Article Archive for September 2011
Madonna hates the title of “Material Girl,” but wants the rights to it regardless. Despite losing her motion for summary judgment, the arguments for senior user status and lack of reverse confusion are convincing.
On October 5th, the Supreme Court will hear oral arguments for Golan v. Holder, in which the plaintiffs challenge the constitutionality of restoring copyright protection to certain foreign works. Without a circuit split and divisive interpretations of the case’s legal issues, why else would the Court have granted it certiorari?
Apple was recently denied its trademark registration of the term “Multi-Touch.” The TTAB held that evidence suggested that the term was highly descriptive, and that Apple had failed to meet the high burden of proving that the term had acquired distinctiveness in relation to the company’s products and services.
The European Union directive of September 12, 2011 extends the term on copyright from 50 to 70 years, and reduces the difference as to the financial incentive for creation between authors and (American) performers.
In an appeal from a complex lower-court decision finding Amazon.com was infringing with its online checkout system, the Federal Circuit ruled that Amazon infringed but that the challenging patent was invalid, in a ruling that …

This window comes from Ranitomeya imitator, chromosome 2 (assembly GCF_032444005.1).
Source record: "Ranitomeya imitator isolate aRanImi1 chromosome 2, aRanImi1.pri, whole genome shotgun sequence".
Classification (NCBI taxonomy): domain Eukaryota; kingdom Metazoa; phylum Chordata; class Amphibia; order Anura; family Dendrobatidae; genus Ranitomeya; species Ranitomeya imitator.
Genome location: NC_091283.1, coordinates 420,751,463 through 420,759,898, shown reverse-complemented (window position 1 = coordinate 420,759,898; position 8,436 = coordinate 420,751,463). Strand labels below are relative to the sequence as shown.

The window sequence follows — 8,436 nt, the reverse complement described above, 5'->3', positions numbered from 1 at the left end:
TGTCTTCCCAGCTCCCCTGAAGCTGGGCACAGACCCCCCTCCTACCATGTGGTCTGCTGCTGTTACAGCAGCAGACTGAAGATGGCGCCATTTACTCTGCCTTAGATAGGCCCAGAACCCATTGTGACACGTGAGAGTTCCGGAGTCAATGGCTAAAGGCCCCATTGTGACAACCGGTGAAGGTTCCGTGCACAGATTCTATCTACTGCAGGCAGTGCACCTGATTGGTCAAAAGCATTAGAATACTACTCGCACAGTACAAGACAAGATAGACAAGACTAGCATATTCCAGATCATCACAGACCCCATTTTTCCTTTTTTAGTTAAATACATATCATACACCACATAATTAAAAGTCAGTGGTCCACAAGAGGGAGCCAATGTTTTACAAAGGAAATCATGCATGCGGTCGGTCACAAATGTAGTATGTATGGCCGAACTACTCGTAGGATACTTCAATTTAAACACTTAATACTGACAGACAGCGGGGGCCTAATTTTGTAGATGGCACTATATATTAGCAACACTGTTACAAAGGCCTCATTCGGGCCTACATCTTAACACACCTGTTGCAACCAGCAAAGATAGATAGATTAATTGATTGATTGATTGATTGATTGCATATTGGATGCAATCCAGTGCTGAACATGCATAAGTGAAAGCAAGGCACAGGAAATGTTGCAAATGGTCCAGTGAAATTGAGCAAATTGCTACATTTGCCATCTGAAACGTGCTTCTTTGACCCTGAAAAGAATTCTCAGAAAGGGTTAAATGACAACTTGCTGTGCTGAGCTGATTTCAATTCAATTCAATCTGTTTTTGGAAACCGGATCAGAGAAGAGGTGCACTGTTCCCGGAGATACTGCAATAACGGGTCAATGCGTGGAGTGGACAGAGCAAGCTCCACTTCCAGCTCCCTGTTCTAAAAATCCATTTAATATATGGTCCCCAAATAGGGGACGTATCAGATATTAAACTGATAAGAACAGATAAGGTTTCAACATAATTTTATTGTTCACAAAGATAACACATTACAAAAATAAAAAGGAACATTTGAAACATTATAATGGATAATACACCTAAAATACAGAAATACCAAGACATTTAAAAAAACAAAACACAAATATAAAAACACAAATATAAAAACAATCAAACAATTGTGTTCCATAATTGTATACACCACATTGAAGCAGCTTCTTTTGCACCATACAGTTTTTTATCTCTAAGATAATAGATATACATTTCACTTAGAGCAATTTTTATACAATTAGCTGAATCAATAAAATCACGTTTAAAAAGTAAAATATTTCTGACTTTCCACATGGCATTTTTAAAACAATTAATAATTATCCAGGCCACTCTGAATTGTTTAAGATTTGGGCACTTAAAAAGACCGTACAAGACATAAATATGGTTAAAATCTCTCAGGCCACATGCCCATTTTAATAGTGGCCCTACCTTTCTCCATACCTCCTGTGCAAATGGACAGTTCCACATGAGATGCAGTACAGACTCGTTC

On September 22, 2011, Isis Pharmaceuticals, Inc. filed a lawsuit against Santaris Pharmaceuticals in the Southern District of California alleging patent infringement. The complaint alleges that Santaris’s use of antisense technology infringes on the patents …
The new Patent Reform Act was signed into legislation this month. This article aims to shed some light on how some of its proponents and opponents have reacted.
The US Chamber of Commerce recently released an interactive online presentation called “The Innovation Lifecycle” which they hope will help educate Americans about the importance of IP protection.
Edgenet, Inc. v. Home Depot was decided on September 2, 2011. The Seventh Circuit had little trouble with this decision for Home Depot but this case is one of many that act as a good reminder to act carefully when drafting those contracts.
Luxury retailer Chanel, Inc. files trademark suit to stop the sale of counterfeit goods bearing their name and mark not on the streets, but online.